Over at the Washington Post, Eugene Scott has written an interesting opinion piece regarding Mike Pence’s commencement speech at Liberty University. Scott is concerned that warnings about Christian persecution fall into a victim complex that is not all that helpful for navigating through fruitful citizenship. Now, I do agree with some of what he says. But the more I read through it, the more I think some parsing is in order to get to the real concern. He says;
Religious persecution is real. The congregations of three black Louisiana churches that were recently burned down for reasons that some suspect were racially motivated know this. And so do the congregants of the synagogue that was attacked last month by a gunman; the suspect pointed to his conservative evangelical theology as justification for his hatred of racial minorities.
But accusing “Hollywood liberals,” the media and “the secular left” of persecuting Trump-supporting evangelicals might do little, if anything, to prepare the next generation of leaders to be good citizens working toward the common good in a religiously diverse nation. At worst, it could perpetuate the victim mentality that is so pervasive in our culture wars and that some believe has made this country more politically divided than at any other point in recent history. Such a framing may win you some political battles, but in the long term, it makes it much more difficult for the United States to become “one nation under God,” as Pence and so many others often pledge.
Now, I do think he’s right in that we can form a persecution complex and engage in fear mongering. After all, Jesus did say that we would have trouble in this world. We can’t surely expect that a secular culture will align with Christian values. Even though religious liberty was ensconced in the framework of this country’s founding, we do need to consider it is also not a guarantee to live out faithful Christianity. That’s not to say we should not care or make efforts to preserve it. But we can at least expect a Christianity believed and lived faithfully will be at odds with a culture that seeks to live for self. Continue reading
A couple of years ago, I penned a piece, Some Questions I’m Asking While Off to My White Evangelical Church, that got a bit of attention. The piece was the product of growing concerns I had regarding where the racial reconciliation was headed. I had questions of whether we were legitimately seeking reconciliation or was an agenda being imposed on the body of Christ that actually is driving a wedge through it. And now that I’ve seen the movement morph into an anti-racist and social justice paradigm that adopts a worldview that seems to run contrary to a Christian paradigm in doctrine and practice, I stick by every word I wrote in asking the questions I had.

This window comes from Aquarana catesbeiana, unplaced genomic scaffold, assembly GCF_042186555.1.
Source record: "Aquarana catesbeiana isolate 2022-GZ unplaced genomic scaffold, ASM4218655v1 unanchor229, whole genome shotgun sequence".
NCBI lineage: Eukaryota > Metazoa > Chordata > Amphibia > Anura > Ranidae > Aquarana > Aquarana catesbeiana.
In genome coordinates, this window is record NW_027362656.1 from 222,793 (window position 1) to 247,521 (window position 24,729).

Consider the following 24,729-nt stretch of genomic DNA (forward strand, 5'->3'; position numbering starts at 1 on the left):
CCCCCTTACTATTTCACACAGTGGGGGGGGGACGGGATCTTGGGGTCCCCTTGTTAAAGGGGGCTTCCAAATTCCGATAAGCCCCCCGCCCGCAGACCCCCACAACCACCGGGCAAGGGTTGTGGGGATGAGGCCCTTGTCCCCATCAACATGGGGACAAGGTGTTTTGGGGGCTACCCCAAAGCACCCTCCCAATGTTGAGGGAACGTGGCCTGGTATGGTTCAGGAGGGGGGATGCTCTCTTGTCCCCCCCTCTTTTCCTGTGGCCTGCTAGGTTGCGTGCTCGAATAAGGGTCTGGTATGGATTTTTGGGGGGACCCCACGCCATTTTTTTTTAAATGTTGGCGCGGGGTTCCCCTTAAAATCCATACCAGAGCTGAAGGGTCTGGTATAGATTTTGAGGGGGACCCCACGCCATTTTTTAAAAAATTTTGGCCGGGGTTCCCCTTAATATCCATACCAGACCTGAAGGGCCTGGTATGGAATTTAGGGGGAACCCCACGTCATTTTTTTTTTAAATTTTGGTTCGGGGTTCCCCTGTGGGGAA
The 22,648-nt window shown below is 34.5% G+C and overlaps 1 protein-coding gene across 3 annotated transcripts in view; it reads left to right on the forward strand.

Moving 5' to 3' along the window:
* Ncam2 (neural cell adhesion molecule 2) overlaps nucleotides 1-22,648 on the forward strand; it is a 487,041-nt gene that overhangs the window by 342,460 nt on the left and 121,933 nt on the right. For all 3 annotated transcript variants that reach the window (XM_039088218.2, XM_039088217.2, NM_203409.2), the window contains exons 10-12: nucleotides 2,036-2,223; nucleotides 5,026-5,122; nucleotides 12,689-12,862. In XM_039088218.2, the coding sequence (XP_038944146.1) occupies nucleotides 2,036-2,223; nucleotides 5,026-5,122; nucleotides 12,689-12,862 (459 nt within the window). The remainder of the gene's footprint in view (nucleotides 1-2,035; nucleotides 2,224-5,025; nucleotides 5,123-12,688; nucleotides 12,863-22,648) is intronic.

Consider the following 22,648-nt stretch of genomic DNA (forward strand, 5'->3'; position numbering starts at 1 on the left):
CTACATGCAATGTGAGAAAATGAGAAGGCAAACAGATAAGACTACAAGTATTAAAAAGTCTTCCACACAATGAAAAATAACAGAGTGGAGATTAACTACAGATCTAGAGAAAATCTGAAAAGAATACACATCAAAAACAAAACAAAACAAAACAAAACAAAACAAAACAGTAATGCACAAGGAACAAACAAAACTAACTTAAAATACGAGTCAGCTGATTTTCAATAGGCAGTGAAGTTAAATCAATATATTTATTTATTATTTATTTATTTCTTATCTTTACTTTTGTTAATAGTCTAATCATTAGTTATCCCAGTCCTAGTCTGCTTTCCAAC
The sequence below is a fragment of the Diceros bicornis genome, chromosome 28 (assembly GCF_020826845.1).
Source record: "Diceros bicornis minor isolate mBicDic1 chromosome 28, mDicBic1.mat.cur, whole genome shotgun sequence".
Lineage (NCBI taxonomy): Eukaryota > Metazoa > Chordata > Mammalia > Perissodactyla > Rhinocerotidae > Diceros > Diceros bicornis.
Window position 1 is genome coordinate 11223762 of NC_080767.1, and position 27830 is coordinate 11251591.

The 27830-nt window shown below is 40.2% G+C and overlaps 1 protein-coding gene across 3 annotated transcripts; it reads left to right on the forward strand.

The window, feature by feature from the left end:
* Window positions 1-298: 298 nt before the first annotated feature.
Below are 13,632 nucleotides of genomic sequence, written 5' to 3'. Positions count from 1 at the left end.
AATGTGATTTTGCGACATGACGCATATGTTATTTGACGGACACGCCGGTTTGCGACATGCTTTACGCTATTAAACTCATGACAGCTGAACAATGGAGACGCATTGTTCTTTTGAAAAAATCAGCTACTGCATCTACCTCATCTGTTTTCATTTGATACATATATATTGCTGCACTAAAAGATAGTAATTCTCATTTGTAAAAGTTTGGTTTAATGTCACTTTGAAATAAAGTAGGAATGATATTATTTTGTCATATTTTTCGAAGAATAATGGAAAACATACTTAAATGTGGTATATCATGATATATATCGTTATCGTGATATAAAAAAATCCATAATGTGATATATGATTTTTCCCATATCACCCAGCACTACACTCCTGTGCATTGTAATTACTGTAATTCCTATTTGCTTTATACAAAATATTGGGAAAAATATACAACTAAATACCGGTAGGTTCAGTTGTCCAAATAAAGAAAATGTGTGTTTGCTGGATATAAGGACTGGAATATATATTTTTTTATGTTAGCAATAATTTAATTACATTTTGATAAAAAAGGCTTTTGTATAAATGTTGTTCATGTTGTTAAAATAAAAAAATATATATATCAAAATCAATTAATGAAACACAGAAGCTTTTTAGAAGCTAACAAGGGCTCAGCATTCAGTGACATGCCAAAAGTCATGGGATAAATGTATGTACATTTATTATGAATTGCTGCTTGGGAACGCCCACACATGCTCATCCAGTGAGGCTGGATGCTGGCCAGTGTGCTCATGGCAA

Speaking of which, there has been a lot of discussion on Critical Theory lately especially with the denouncement of whiteness in our churches. Neil Shenvi has done an excellent job in examining this theory and asking if integration is possible. Check out his website here and this hour talk. What I most appreciate about his work is that he doesn’t ignore the issues that Critical Theory is attempting to address given the very lengthy history that the false of construct of race has produced. We can refute Critical Theory as the means to bring correction but we can’t refute the annuls of history whereby the white “superior” race dominated every aspect of culture that subjugated those of the so-called inferior race (namely those of African descent) to a sub-human classification. That white superiority complex also has denegrating views of Jews as well.
So we do have to be honest with history and particularly churches’ complicity in maintaining this false construct. However, one of my concerns is how we imposing the weight of history on to the present as if slavery and Jim Crow are very much enforced and we’ve made no progress at all. Surely, we can recognize changing attitudes that have weakened the hold of racism on institutional and cultural infrastructures.
But that doesn’t negate the fact that there are still issues, particularly with prevailing mindsets that uphold some kind of racial superior mindset and wants to preserve white heritage…against Blacks, Latinos, and even Jews. And yes, even in our churches. Continue reading
The past few days, I’ve been observing the kerfuffle over the Sparrow Conference and the interview delivered by Ekemini Uwan. She spoke boldly about the need for white women to divest in whiteness by embracing their ethnic heritages and rejecting the power structure that whiteness created. She briefly explained that race was a false construct devised to create a classification of people and the result was whiteness that is rooted in plunder and theft. Unfortunately, the YouTube video was removed and her presence erased from the conference because some people couldn’t handle what she was saying. I personally believe that people weren’t hearing what she was saying and concluded that she was making racists statements against white people.
Moving past the conference and how issues related to race today are being addressed, I can see why some responded the way they did. We are bombarded by racialized sensitivities and the propensity to shut down any kind of pushback even when there are legitimate concerns about the way issues are being addressed. I do notice this tendency to create hyperbole and conflation especially around current events, political ideology and public policy. I get that those classified as white people are persistently told they are the problem and they need to bow down in silence and repentance to every jot and tittle of demands or else they are complicit in the perpetuation of racism. Nobody wants an accusatory finger pointed at them at all times. Particularly with Christians, I can see how off-putting this can be. I do observe that sometimes the focus on race can supersede our focus on Christ.